Wednesday, October 7, 2009

Descriptive studies & routine fetal monitoring

Sometimes the birth-related stuff shows up where I don't expect it. From an article for my research methods class tomorrow:

"...Another sad example in which misinterpretation of descriptive studies* hurt public health is routine electronic fetal monitoring in labour. A quarter of a century ago, temporal associations between the introduction of electronic fetal monitoring and falling perinatal mortality rates led to the conclusion that continuous fetal heart rate monitoring was a good thing. Moreover, authorities of the day predicted a 50% reduction in perinatal morbidity and mortality from its use.

Based on this rosy assessment from prominent obstetricians, this expensive and intrusive technology took obstetrics by storm. However, the initial upbeat
assessment did not survive scientific scrutiny. Years later, a meta-analysis of the randomised controlled trials showed that, by comparison with routine intermittent auscultation, routine electronic fetal monitoring confers no lasting benefit to infants, whereas it significantly increases operative deliveries; thus harming women.

Based on objective reviews, both the Canadian Task Force on the Periodic Health Examination and the US Preventive Services Task Force have given routine electronic fetal monitoring a D recommendation (fair evidence against its routine use). Despite this advice, about three-fourths of all births in the USA include electronic fetal monitoring. Failure to appreciate the limitations of descriptive studies has caused lasting harm and squandered billions of dollars."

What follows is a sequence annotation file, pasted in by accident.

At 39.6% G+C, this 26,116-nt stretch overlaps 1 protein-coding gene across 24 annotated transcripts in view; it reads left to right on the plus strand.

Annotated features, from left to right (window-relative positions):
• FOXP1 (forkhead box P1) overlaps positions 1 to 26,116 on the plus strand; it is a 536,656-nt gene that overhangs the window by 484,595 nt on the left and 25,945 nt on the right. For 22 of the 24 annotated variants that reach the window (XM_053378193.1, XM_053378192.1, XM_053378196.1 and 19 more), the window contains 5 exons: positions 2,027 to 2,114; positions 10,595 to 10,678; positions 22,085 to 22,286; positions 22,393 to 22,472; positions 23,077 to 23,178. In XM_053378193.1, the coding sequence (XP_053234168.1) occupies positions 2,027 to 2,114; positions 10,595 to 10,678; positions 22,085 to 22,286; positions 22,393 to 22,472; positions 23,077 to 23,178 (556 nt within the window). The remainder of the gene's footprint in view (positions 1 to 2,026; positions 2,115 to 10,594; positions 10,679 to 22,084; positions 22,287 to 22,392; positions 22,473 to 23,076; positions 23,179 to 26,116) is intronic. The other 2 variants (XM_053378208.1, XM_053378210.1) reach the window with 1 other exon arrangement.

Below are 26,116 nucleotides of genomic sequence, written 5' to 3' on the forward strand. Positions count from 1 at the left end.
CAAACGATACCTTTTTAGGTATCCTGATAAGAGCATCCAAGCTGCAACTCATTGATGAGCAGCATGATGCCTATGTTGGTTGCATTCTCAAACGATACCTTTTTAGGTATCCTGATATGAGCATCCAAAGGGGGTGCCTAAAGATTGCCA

*The authors define a descriptive study as "concerned with and designed only to describe the existing distribution of variables, without regard to causal or other hypotheses." An example of descriptive studies is early reports of AIDS, describing clusters of unusual cases and generating hypotheses as to their cause(s).

Citation: Grimes DA, Schulz KF. "Descriptive studies: what they can and cannot do". Lancet. 2002. 359:145-49.

(H/t to my roommate and classmate Katie, who found this passage and suggested I might want to get on that class reading!)

No comments: